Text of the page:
Kate Tuttle

Writer, critic, editor.

Nov 18, 2021
Published on: BostonGlobe.com
1 min read
David Wilson for the Boston Globe

“At the Reynolds house in Chelmsford,” Peter H. Reynolds said, all seven family members would all sit around the kitchen table — “classic ′60s formica and chrome” — for family dinners. Their mother, “a master storyteller,” would prompt everyone to share stories from their day. It set a powerful example, Reynolds added, “that story and history are really powerful, and that being together is powerful too.”

Being together, preferably gathered about a table, is the theme of Reynolds’s latest book, “Our Table” (Orchard Books), which features a small girl, Violet, realizing that the table around which her family once gathered has disappeared, and togetherness has been replaced by individual family members staring at screens. How to bring it back?

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“I’m a huge fan of human connectivity,” said Reynolds, who now lives in Dedham. He worries that too much dependence on technology — cell phones during meals, for instance — can create an atmosphere where we are “together and not together.” He’s not opposed to technology in general; Violet and her father decide to watch a video about carpentry as they begin to resurrect the table. Still, he added, “I wanted to write a fable to gently remind people that we need to have technology be in service to us and not the other way around.”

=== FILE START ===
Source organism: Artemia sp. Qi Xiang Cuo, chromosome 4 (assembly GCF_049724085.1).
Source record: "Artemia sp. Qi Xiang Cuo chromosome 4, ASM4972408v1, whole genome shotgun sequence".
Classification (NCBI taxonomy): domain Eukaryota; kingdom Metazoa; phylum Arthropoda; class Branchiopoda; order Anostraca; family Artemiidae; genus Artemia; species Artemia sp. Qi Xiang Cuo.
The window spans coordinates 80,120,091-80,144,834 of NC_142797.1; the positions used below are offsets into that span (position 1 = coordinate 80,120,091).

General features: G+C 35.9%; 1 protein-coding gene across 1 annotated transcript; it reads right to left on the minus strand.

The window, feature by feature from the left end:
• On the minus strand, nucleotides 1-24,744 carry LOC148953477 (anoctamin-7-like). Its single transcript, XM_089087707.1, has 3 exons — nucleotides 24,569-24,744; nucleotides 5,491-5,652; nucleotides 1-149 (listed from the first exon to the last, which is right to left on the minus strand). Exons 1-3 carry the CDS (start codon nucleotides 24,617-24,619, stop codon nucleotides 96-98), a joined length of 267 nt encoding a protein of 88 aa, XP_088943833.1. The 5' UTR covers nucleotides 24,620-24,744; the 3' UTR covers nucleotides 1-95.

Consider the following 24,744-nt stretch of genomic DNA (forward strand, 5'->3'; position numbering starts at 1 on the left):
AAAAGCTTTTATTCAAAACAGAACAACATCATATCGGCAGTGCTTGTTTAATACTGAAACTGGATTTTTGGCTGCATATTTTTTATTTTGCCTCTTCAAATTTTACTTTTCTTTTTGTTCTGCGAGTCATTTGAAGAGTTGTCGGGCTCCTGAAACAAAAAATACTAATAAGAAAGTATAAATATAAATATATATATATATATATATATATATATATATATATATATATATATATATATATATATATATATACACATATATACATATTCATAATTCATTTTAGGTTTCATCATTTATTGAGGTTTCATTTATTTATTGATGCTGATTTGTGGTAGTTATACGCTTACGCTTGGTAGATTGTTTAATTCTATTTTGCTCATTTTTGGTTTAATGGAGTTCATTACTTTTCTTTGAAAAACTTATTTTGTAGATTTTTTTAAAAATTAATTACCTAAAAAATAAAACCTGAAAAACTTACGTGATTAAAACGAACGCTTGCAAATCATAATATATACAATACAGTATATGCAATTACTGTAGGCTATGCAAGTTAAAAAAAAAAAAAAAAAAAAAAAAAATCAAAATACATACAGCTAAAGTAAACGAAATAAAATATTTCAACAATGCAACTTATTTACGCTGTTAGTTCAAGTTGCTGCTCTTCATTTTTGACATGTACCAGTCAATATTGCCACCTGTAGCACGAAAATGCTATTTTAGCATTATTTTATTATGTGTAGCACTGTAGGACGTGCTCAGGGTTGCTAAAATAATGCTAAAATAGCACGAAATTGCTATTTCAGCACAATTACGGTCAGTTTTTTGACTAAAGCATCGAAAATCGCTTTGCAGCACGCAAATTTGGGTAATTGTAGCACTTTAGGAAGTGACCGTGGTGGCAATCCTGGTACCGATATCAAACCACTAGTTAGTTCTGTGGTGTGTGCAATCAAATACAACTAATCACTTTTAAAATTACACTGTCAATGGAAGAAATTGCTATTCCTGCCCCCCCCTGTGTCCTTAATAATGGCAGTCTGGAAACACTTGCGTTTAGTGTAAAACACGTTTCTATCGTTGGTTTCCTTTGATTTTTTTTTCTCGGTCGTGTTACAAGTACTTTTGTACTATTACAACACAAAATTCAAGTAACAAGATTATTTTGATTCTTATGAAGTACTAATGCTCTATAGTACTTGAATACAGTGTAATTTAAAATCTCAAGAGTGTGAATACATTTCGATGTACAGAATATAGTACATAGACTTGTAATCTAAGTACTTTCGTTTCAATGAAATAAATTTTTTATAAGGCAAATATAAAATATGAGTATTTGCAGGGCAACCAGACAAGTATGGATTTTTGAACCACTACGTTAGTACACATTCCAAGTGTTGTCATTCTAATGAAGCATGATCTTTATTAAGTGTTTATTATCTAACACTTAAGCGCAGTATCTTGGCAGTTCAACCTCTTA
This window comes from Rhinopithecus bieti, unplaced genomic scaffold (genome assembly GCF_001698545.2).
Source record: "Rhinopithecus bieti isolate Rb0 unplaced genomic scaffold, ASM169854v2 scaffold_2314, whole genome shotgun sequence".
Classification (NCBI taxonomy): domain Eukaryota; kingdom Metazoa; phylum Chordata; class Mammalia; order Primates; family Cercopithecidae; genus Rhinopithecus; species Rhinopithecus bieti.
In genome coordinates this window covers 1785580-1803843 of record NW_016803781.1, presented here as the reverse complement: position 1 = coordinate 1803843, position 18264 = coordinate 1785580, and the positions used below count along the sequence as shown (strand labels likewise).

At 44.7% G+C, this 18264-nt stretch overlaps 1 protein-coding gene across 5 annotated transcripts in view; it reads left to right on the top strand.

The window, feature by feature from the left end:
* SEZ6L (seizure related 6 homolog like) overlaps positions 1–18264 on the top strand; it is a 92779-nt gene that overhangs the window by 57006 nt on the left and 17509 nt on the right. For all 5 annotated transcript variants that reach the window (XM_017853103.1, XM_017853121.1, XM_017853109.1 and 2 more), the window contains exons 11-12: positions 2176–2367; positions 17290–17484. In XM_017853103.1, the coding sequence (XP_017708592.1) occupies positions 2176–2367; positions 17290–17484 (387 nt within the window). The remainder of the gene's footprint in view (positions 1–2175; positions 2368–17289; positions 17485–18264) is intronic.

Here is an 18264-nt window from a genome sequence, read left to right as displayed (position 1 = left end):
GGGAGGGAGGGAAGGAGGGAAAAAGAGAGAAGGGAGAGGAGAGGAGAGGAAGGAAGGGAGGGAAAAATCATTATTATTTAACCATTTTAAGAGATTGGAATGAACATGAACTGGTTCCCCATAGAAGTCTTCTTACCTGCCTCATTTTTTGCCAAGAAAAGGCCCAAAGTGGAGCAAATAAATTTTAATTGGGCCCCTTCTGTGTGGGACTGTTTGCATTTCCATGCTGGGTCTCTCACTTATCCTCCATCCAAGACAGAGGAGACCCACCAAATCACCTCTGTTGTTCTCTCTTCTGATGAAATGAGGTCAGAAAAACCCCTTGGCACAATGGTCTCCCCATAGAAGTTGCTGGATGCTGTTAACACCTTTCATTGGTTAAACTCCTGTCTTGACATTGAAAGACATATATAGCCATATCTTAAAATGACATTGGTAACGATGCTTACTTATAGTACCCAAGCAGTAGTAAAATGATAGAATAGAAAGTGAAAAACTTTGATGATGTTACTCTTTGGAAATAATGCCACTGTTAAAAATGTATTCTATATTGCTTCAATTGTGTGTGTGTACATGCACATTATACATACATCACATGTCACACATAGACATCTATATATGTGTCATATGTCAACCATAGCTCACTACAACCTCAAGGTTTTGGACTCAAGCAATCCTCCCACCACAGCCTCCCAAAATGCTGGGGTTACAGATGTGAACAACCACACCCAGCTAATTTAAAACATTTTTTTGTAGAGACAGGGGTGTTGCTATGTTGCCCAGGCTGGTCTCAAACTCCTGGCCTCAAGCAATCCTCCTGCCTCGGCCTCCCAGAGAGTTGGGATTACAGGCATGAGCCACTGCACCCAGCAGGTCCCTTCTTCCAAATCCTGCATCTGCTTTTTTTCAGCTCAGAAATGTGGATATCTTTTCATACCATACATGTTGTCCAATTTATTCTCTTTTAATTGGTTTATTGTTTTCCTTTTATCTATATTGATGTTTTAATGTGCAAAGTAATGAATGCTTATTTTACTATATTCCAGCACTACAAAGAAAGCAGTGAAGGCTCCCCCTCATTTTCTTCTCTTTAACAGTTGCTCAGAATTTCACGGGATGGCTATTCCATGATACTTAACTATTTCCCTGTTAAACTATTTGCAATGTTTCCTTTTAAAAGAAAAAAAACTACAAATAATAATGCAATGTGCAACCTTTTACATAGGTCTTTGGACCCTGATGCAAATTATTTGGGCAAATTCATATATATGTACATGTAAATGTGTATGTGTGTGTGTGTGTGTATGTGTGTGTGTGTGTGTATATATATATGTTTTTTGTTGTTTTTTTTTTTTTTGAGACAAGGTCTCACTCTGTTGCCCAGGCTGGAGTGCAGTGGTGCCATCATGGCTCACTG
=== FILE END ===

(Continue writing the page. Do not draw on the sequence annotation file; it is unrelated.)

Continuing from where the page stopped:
It’s not just families Reynolds hopes can reconnect: “This country has also been split apart. And I would love to see people back at the table together, sharing the things that we have in common and working together.”

Yes, the book is illustrated and short, but it’s not only for children, Reynolds added. “It’s a picture book for all ages.” What he hopes is for readers to ponder the book’s message as we head into the holiday season, perhaps even jotting down notes from this year’s favorite meals, to be remembered in following years.

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Peter H. Reynolds will read at 5 p.m. this Sunday at an in-person event at An Unlikely Story in Plainville.

Kate Tuttle, a freelance writer and critic, can be reached at kate.tuttle@gmail.com.